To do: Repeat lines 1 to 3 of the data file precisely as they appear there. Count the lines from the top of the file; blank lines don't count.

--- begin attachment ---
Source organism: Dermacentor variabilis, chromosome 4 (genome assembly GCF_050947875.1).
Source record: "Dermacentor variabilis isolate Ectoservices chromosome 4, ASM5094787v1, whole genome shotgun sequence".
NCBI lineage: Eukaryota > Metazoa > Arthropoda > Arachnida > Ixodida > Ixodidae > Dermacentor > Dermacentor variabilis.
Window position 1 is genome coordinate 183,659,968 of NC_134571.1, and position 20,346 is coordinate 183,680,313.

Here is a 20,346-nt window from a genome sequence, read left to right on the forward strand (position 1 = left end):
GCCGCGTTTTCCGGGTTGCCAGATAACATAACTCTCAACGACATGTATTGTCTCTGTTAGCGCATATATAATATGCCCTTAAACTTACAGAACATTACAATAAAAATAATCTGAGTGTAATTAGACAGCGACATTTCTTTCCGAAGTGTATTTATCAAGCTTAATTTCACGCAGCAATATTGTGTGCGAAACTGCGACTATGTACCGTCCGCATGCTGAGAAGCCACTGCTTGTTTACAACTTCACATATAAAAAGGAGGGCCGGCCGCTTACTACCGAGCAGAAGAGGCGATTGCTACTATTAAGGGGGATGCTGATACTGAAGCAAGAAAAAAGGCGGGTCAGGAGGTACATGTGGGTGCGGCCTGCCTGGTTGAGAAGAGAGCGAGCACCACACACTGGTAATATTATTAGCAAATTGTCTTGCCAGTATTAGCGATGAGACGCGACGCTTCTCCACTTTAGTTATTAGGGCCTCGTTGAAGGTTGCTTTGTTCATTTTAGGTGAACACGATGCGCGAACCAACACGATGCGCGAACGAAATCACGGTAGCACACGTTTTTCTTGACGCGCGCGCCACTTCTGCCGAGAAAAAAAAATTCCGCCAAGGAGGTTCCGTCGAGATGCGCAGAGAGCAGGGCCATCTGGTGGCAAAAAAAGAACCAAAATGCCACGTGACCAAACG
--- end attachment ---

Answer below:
Source organism: Dermacentor variabilis, chromosome 4 (genome assembly GCF_050947875.1).
Source record: "Dermacentor variabilis isolate Ectoservices chromosome 4, ASM5094787v1, whole genome shotgun sequence".
NCBI lineage: Eukaryota > Metazoa > Arthropoda > Arachnida > Ixodida > Ixodidae > Dermacentor > Dermacentor variabilis.